These sycophants are now everywhere. They inhabit whole buildings wherever you find government, such as it is. They're an industry in Washington. They've pretty much taken over Capitol Hill but you'll also find them near government agencies throughout the country, in state capitals, even surrounding local courthouses and other entities. You'll also find them wherever you'll find media of any sort as they are often symbiotic with what passes for journalism nowadays. And, above all, they inhabit the staffs of the two major political parties. That is their natural, parasitic home.

The emergence of this new servile class which exists solely for the benefit of the establishment and its court, has contributed to the immense alienation of the people from their government. Indeed, these vacuous apologists have helped to bring about the sense of anger and frustration that people now feel. Voters know that they have been patronized, deceived, manipulated and effectively locked out. And the attendant cynicism in the land is epidemic. With the wisdom of one who knows the earlier, deeper meaning of "public service" and it's true calling, Peggy Noonan recently touched upon this in a brilliant column when she observed:
"Anything that increases public cynicism in America is, at this point, a very particular and damaging sin. It spreads an air of social defeatism. It saps the civic will. It makes earnest and trusting people feel like dopes and dupes. It makes trusting parents look clueless to their children.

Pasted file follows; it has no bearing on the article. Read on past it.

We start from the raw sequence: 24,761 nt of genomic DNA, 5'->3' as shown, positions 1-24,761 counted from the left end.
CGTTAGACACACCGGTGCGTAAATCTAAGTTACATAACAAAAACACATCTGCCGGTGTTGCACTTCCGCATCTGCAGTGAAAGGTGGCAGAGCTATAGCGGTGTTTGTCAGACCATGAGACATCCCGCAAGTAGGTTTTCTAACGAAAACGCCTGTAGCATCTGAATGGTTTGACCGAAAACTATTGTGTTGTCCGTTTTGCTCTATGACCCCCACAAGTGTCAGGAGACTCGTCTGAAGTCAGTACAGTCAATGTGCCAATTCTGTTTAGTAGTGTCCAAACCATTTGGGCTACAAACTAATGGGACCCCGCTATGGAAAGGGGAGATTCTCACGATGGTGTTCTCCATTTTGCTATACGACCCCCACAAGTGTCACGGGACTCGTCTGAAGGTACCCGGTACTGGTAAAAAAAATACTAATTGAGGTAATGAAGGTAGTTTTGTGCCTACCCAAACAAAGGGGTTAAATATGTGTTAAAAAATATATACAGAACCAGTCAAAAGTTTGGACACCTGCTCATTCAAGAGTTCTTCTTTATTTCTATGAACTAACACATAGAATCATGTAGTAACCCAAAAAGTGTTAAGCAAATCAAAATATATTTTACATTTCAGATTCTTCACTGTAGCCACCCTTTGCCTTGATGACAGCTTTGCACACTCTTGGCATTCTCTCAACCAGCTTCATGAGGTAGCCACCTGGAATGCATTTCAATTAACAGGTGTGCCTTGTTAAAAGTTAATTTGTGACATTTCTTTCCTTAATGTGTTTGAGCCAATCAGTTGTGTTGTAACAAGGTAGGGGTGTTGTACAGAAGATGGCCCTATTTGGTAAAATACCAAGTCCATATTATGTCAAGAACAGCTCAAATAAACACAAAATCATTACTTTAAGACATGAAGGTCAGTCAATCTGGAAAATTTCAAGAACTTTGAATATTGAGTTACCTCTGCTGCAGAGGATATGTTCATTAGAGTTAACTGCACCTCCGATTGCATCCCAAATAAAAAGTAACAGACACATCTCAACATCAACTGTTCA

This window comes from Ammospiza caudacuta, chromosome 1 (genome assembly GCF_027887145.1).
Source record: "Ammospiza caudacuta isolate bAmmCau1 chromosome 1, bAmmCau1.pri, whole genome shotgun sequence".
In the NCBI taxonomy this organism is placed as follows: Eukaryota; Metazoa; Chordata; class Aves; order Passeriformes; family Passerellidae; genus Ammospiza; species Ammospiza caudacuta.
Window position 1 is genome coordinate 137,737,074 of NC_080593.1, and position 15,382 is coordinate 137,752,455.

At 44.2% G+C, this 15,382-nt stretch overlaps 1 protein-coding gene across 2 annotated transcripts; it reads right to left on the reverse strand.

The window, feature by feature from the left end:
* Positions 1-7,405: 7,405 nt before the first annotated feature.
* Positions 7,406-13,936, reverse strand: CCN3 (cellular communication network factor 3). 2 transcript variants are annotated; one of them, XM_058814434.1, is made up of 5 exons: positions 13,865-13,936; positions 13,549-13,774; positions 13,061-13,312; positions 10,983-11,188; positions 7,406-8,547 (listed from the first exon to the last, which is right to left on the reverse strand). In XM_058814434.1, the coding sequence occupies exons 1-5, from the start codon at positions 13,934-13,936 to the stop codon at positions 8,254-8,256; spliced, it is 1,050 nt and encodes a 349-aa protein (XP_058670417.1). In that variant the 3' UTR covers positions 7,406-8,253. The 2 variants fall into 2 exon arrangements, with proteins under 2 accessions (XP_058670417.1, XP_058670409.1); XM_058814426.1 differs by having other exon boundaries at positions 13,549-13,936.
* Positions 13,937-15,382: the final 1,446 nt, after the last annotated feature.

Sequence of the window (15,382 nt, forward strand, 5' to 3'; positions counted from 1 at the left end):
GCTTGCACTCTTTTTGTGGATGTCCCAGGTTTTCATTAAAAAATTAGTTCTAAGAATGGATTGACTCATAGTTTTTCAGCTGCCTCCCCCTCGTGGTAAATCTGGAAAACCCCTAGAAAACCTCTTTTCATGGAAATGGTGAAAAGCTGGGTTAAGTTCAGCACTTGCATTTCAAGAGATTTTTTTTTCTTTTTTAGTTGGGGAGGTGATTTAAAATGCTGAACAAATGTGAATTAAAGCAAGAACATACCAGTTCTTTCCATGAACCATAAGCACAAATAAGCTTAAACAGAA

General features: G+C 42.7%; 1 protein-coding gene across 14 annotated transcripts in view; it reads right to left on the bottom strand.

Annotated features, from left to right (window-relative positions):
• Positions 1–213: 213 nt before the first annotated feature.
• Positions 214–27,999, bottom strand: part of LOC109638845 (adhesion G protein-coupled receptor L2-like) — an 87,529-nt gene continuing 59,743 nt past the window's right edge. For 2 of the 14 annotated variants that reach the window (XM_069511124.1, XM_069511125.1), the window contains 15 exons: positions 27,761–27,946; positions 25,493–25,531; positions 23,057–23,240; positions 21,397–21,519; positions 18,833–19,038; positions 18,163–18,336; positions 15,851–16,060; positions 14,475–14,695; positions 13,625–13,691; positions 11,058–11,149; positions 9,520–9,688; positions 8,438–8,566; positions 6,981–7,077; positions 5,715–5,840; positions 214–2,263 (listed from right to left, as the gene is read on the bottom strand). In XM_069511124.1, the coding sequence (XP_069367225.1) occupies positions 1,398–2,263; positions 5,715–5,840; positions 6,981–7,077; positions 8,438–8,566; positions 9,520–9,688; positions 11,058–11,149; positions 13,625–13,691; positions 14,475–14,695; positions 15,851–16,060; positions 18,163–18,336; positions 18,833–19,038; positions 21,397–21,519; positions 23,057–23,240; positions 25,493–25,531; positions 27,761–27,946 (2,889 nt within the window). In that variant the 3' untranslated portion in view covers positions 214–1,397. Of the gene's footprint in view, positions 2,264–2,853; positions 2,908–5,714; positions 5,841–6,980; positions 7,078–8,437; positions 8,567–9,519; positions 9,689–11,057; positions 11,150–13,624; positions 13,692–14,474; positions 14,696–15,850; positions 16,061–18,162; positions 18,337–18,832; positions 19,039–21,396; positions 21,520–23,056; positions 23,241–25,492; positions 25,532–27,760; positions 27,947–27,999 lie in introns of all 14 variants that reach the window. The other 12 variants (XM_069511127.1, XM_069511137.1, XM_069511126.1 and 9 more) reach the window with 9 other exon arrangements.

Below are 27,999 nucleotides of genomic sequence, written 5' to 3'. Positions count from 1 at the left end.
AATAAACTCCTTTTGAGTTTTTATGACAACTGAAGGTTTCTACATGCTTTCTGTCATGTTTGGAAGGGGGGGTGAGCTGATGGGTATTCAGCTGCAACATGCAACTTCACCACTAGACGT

"Cynicism is also a virus. Once everyone knows nothing is on the square, as they used to say, they too become more corrupt just to maintain their position.
"Cynicism doesn’t just make everything worse; it creates a new kind of bad. It kills, for instance, the idea of merit. You don’t rise through talent and effort; you rise through lies, connections, silence, the rules of the gang. That gives the young an unearned bitterness. That is a terrible thing for adults to do, to deprive the young of the idealism that helps them rise cleanly and with point."
Is there a more cynical, calculating, powerful  politician in America today than Hillary Rodham Clinton?

Hillary Clinton is said to have more than 900 paid staffers now working in her campaign. She will spend a billion dollars and her operation is apparently run like a corporation. And like a large, uncaring corporation this "company" will sell you its product -- not a tangible product, but a set of ideas to maintain the establishment and continue the status quo. Had Jeb Bush or any one of a number of other GOP candidates captured their party's nomination, their organization/corporation would have been much the same -- big, rich, soulless, faceless. That's what it's come to. That's how bad it is. It's sort of like choosing between Coke and Pepsi.